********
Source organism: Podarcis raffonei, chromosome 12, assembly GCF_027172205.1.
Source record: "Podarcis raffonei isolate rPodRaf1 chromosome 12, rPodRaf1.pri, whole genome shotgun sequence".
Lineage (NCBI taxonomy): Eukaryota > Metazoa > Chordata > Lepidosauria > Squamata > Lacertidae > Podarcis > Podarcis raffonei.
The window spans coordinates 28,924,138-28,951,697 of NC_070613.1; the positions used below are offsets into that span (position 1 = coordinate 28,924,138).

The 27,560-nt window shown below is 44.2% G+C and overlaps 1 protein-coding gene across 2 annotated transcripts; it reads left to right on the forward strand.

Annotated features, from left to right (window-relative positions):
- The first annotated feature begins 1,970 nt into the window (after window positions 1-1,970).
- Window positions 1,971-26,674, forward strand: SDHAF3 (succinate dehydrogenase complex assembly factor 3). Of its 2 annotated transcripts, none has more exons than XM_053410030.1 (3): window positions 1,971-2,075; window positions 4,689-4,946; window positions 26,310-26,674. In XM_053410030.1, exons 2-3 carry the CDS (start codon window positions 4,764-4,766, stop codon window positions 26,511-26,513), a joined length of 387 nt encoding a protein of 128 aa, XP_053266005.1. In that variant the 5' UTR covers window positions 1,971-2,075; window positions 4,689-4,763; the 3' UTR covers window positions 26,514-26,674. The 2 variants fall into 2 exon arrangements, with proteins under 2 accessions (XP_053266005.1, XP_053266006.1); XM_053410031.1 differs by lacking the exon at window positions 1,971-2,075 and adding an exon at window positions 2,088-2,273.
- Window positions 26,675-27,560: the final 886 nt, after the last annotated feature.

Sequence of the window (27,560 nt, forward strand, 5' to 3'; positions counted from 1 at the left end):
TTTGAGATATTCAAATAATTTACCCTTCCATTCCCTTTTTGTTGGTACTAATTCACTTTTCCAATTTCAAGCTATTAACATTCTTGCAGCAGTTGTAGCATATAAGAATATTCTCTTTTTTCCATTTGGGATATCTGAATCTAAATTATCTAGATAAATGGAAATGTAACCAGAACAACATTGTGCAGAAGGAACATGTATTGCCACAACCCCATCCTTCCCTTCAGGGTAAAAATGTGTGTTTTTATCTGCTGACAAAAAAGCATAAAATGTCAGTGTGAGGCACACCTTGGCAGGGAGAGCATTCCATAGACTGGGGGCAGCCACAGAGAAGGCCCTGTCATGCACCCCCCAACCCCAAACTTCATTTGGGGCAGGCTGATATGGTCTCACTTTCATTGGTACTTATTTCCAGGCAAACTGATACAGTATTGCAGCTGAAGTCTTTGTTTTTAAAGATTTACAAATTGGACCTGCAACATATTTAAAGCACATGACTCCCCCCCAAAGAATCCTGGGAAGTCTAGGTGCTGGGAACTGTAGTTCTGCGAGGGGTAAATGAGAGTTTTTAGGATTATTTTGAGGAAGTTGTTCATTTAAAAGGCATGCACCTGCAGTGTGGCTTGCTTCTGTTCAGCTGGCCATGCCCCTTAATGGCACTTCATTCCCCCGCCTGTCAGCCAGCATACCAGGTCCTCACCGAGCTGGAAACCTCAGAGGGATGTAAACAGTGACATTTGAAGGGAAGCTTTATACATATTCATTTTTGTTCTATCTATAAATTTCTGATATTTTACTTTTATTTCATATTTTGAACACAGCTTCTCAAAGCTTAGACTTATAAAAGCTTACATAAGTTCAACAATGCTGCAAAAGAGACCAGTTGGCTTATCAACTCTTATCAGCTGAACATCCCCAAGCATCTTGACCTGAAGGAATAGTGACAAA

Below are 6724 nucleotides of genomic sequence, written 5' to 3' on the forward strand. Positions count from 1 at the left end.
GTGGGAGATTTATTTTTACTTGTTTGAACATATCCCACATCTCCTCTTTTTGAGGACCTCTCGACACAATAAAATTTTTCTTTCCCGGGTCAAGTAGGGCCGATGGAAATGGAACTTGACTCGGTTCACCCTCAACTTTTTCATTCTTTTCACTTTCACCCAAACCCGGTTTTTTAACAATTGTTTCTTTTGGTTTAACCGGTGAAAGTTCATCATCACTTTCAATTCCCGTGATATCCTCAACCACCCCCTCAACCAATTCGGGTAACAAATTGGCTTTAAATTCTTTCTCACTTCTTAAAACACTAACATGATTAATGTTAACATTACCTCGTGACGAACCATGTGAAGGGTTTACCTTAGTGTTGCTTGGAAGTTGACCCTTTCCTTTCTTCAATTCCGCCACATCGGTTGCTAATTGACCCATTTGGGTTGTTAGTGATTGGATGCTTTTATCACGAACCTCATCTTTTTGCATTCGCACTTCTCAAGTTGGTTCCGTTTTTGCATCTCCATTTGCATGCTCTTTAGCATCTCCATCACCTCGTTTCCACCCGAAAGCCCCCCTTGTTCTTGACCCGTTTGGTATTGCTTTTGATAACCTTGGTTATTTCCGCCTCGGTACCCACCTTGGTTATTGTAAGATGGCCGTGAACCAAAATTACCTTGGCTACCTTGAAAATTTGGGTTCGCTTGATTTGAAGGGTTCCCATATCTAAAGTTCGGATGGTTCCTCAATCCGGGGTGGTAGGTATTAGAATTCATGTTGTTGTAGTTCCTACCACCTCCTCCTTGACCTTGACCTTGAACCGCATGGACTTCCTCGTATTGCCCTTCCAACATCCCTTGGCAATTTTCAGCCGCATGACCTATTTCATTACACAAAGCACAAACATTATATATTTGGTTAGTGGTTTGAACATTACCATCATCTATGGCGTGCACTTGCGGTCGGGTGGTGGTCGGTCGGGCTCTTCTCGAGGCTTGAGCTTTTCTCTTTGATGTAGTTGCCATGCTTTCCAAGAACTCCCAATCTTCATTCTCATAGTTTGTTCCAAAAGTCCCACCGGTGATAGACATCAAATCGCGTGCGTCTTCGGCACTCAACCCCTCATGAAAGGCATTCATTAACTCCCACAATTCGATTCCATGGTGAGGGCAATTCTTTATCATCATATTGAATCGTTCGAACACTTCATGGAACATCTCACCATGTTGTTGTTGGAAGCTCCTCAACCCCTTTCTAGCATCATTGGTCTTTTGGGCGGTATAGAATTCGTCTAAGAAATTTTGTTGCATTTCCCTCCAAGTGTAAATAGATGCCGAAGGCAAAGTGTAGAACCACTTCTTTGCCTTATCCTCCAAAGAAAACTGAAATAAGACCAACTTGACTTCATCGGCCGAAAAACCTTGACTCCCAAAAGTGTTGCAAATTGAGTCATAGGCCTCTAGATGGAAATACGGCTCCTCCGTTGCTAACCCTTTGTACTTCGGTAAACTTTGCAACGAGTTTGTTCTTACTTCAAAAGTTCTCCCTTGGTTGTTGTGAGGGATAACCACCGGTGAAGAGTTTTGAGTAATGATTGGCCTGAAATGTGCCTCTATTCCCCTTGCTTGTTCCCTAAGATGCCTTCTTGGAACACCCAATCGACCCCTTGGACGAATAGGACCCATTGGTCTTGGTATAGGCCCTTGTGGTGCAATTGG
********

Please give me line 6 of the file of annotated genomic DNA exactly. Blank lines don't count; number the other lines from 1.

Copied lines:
Annotated features, from left to right (window-relative positions):